Monday, June 16, 2008
My friend Jo just returned from a trip to Italy and she brought me the most colorful souvenir I have ever received! This isn't your run of the mill souvenir like a t-shirt, pencil or a key chain. She brought me back an apron from Florence. Now I understand that this might not seem so unusual. An apron seems like a fitting gift for a food blogger. But this isn't your typical apron - it has a life size image of the David from the neck down on the front of it. For anyone that is having trouble creating a mental image, feel free to Google images of The David to help you out. It is hysterical! However it is not G rated enough for me to photograph myself wearing it for my blog that is frequented by my father and several sets of our grandparents.
I wanted to show my appreciation for my very funny souvenir from Jo so I decided to cook a traditional Italian dish donning my non-traditional souvenir that boast a full frontal of the most recognizable stone sculpture in the history of art.
Recipe Courtesy of Cathy Lowe
4 boneless, skinless chicken breast halves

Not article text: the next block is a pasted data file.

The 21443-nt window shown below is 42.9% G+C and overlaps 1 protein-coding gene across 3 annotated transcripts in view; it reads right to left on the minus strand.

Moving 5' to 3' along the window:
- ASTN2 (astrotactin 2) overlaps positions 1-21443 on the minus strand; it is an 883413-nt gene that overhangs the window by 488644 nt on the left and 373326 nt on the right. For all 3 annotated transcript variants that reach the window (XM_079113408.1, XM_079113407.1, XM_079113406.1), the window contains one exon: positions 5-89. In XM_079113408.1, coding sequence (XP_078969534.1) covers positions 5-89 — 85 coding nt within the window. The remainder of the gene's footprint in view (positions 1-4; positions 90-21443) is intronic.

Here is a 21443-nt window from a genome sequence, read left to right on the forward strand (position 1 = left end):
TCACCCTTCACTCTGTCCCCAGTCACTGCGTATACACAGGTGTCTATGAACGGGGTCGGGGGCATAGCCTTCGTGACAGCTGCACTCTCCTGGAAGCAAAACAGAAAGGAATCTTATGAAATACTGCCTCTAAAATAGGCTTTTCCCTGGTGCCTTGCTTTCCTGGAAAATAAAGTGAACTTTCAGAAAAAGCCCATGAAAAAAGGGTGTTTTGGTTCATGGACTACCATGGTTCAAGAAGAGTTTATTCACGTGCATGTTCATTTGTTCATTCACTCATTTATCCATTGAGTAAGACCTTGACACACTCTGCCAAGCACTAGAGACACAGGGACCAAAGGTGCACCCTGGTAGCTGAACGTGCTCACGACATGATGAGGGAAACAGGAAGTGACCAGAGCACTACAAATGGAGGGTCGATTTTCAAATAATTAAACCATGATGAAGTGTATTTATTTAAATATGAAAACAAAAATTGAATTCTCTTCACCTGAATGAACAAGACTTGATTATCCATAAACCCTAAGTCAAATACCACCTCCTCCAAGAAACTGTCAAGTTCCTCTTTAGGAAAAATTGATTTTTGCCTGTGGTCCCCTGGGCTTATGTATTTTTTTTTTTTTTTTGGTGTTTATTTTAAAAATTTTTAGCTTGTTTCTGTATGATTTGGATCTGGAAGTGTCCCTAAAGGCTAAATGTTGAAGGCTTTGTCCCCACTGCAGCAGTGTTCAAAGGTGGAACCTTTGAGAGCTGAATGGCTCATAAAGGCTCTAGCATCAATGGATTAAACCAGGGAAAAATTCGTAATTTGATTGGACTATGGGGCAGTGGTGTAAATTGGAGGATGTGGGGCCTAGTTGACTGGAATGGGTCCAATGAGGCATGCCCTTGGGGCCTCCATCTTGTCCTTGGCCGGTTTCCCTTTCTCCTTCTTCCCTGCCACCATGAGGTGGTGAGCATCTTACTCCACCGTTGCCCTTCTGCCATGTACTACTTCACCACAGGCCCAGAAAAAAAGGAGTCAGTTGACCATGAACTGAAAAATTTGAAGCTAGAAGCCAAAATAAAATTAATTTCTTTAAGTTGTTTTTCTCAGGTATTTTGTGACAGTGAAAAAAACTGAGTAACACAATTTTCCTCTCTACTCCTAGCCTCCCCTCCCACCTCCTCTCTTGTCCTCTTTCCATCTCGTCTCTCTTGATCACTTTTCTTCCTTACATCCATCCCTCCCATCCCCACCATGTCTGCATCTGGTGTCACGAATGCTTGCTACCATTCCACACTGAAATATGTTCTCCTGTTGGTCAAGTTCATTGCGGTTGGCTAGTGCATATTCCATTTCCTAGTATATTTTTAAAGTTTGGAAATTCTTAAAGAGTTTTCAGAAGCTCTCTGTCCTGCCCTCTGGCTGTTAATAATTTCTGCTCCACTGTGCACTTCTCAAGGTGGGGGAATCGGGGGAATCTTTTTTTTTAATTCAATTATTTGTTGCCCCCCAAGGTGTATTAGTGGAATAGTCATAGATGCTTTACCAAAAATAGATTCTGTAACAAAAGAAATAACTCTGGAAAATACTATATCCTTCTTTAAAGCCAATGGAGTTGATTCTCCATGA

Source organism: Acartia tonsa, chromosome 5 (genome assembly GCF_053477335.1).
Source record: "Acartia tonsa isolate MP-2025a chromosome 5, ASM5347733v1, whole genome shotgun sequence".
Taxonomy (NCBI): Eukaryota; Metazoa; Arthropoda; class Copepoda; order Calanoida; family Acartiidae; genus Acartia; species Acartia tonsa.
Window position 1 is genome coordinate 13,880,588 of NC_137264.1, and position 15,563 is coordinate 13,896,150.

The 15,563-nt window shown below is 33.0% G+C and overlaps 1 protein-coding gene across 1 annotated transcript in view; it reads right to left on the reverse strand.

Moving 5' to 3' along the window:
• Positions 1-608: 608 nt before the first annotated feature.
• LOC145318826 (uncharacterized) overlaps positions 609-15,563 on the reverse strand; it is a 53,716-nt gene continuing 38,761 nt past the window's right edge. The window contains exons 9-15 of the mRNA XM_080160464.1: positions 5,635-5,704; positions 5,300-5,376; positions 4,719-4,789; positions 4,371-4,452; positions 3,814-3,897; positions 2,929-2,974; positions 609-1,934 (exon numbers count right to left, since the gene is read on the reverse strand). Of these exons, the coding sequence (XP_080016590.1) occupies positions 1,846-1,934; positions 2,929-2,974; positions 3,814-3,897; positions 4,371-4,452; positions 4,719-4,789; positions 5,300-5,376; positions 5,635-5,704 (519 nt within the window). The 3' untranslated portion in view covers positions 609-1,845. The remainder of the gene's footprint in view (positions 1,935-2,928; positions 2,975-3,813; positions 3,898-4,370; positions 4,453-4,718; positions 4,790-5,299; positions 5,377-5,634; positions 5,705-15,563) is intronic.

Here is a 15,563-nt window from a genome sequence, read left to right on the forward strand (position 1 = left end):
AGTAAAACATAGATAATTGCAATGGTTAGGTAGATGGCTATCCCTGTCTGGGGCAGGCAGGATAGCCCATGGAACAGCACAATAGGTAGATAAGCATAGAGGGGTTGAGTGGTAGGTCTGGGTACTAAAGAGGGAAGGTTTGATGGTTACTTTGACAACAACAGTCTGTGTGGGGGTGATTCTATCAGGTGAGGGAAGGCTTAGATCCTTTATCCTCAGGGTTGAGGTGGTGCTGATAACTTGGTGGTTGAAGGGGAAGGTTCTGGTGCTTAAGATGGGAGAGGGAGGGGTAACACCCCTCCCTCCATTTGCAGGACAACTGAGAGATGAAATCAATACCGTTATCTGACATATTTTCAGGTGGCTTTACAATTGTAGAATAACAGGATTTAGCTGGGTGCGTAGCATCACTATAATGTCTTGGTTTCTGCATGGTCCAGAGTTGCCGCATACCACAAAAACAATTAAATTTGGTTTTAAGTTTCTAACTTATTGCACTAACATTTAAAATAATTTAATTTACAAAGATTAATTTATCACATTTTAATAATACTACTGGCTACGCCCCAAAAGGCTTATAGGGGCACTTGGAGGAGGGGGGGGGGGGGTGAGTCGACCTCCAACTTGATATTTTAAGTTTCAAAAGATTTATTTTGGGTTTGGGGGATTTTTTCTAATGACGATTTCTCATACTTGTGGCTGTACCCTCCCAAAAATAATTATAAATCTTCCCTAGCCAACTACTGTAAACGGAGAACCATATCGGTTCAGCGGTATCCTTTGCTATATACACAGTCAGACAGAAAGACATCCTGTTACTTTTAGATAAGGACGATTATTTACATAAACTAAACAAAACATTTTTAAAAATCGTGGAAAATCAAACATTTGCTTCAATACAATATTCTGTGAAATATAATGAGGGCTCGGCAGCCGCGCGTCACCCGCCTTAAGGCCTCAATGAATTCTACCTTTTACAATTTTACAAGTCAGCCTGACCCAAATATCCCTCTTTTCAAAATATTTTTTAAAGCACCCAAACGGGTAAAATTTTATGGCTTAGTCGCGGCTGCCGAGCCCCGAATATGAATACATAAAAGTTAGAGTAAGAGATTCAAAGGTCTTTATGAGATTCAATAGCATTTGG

1 1/2 cups plain bread crumbs
1/2 cup grated parmesan
1 tablespoon dried oregano
1 tablespoon dried basil
1/2 teaspoon cayenne
1/2 cup flour, on a shallow plate
2 eggs, lightly beaten, in a pie plate
3 tablespoons olive oil
2 cups prepared tomato sauce
1 ball of fresh mozzarella thinly sliced
Place chicken breasts between two pieces of plastic wrap and pound out to 1/2" thickness using a mallet or rolling pin. Combine bread crumbs, 1/4 cup parmesan, oregano, basil and cayenne in a pie plate. Coat each breast in the flour, shaking off any excess flour. Dip each breast in the egg and then into the bread crumb mixture. Set coated chicken aside on a plate.
Heat olive oil in a large non-stick skillet. Carefully add chicken to pan, cooking three pieces at a time. Cook until golden on both sides.
Spread one cup of the tomato sauce in the bottom of a baking dish and top with golden chicken breasts. Top each breast with the remaining sauce and sprinkle with parmesan cheese and top with layers of mozzarella cheese. Bake in a 375 degree oven
for 20 minutes or until cheese is bubbly. Serve hot with whole wheat spaghetti and tomato sauce
I once heard Giada say on Everyday Italian that Chicken Parmesan is not something Italians in Italy would eat. She said they eat Eggplant Parmesan but Chicken Parmesan was really an Italian American dish. I am going to take her word for it, but I still consider Chicken Parmesan very Italian and I think it fit the bill for my homage to Italy. Thanks again Jo!